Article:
In 2014 I had a baby, and in 2019 I wrote a song about it. It’s called “Tear Me in Two,” referring not just to the physical act of childbirth, but of the feeling I had as a new parent of this second person, an extension of myself and also her own self, suddenly existing as a separate entity from me.
Bait Bag recorded it and filmed a video for it. In a cold, dark tunnel on a Casco Bay island, I found myself talking to my bandmates, our producer, and our videographer about some of the more surprising things my body and mind did after I delivered.
In the song, and in our conversation, I kept returning to the phrase “Nobody told me.”
Nobody told me how anemic I would be.
Nobody told me that nursing could feel like an electrical fire in my nerves.
Nobody told me how to wean and support my mental health.
And several other things too graphic for this venue.
I realized something after that conversation—while there were books galore describing what my body was up to during pregnancy, and an overwhelming number of resources about baby food, baby sleep, and baby brains, there didn’t seem to be a book directed at the person who had the baby after the baby was born.
There didn’t seem to be a book directed at the person who had the baby after the baby was born.
Not too long after I had that epiphany, I decided that I might as well be the one to write it. I started a Google Doc, labeled it “The Postpartum Body Book,” made a short list of things I thought should be in there, and quickly stalled out. I’m an OK writer, if I’m allowed to say so myself, but I have limited knowledge and no expertise in the area of postpartum recovery, just personal experience.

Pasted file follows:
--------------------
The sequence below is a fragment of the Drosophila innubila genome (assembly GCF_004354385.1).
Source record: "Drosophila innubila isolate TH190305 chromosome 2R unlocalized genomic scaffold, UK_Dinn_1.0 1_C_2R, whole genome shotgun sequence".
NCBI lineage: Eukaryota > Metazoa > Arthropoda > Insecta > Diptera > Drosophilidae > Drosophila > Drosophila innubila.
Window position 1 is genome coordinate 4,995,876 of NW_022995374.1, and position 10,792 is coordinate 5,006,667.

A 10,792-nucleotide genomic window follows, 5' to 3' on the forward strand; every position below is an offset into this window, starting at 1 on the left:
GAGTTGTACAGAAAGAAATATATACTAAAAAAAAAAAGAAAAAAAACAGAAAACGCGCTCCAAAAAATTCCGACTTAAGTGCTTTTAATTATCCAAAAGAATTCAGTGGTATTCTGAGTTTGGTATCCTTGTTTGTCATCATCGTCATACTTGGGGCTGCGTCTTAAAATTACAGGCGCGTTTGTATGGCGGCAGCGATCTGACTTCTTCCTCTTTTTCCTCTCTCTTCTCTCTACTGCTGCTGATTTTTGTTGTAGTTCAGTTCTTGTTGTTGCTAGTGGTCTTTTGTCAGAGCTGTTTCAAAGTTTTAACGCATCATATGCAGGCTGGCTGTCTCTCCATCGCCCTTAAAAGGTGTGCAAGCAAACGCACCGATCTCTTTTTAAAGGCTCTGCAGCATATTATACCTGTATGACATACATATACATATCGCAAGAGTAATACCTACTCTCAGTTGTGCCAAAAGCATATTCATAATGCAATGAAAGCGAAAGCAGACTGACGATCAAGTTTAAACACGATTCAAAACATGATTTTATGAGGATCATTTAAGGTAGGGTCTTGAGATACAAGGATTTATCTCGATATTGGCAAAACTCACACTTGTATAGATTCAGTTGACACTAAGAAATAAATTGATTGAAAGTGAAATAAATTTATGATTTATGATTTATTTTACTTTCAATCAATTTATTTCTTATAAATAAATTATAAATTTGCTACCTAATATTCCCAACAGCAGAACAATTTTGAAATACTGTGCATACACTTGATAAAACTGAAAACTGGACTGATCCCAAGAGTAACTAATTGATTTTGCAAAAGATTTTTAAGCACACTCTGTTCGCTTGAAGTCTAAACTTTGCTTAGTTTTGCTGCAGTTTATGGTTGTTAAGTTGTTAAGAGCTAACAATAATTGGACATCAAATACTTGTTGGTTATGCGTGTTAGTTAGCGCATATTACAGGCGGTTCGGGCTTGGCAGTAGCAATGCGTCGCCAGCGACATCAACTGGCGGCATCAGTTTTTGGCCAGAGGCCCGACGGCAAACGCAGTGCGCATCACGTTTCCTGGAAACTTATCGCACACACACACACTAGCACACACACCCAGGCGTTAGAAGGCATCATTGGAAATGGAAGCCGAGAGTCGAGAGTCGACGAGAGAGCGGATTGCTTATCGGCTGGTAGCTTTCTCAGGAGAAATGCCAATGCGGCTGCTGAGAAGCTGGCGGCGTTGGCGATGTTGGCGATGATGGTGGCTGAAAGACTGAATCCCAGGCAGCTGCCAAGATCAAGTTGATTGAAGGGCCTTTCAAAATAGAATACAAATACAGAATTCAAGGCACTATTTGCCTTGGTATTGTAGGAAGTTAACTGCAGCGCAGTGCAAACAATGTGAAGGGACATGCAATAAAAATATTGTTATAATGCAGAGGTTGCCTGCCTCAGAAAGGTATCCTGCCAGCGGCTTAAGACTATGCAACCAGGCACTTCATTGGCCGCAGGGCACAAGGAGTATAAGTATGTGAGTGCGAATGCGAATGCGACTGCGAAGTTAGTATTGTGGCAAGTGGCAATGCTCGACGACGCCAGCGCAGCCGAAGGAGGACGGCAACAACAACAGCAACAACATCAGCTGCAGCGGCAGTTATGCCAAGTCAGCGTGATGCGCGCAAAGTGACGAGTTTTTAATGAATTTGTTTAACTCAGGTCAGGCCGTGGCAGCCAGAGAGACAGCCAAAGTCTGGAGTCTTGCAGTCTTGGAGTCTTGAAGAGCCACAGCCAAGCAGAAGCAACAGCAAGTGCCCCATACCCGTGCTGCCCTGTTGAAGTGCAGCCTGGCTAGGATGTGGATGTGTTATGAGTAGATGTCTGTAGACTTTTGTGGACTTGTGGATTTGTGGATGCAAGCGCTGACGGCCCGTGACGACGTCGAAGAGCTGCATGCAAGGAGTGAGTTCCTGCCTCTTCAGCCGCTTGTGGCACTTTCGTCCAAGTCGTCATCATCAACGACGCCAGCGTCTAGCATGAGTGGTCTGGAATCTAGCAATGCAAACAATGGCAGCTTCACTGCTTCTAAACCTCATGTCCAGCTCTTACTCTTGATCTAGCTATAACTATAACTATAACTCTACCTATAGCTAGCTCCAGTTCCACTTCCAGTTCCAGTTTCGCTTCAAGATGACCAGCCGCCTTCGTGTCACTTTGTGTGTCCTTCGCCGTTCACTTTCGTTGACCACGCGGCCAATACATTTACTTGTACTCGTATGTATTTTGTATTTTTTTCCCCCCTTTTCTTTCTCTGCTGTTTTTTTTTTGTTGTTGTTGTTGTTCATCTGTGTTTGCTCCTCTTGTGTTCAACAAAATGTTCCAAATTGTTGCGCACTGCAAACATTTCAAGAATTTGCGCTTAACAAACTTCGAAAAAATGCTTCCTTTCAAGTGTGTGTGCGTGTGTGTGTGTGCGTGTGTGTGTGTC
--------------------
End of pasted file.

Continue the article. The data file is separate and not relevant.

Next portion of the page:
The doc sat there, untouched, and I stayed mad about the injustice of it all, and we won an award for the music video, and a pandemic hit, and about a year later I was chatting with a friend who happens to be a pelvic floor physical therapist and is absolutely an expert in all of the things I wanted to write about and who was my go-to for postpartum questions. I mentioned wanting to write a book and said she should write it with me, and she said OK.
We were off and running, drafting a list of topics, interviewing postpartum people, writing whole chapters. In April I cheekily asked a literary agent friend to look at a proposal for another project, and when she asked what else I was working on, she gave the postpartum project a huge thumbs up.
By October, she was our agent. In November, she submitted our now very polished (thanks to her) proposal and sample chapters to a list of publishers. And in December, we sold the book to Avery.
I’m beyond gobsmacked at the fact that we have a book deal, my dream since I got the writing bug. But I’m even more excited at this opportunity to repair a little bit of the inequity inherent in the health care system, where preventative care is devalued, and the gestational parent is often treated as a vessel for the baby, essentially forgotten after the cursory six-week checkup.
Our book, The Postpartum Human, is for anyone who’s been pregnant past the second trimester: not only women, not only parents, not only recently postpartum people.
We have a lot of writing left to do, joyful and challenging work in response to the problem of “nobody told me.” I’ll still be in this column as well, checking in from North Haven most months as we keep bouncing from crest to trough of each new wave. Right now, though, I feel right on top.
Courtney Naliboff is a wife, mother, teacher, writer, and musician who lives on North Haven. We congratulate her and are confident she’ll produce a valuable book. She may be reached at Courtney.Naliboff@gmail.com.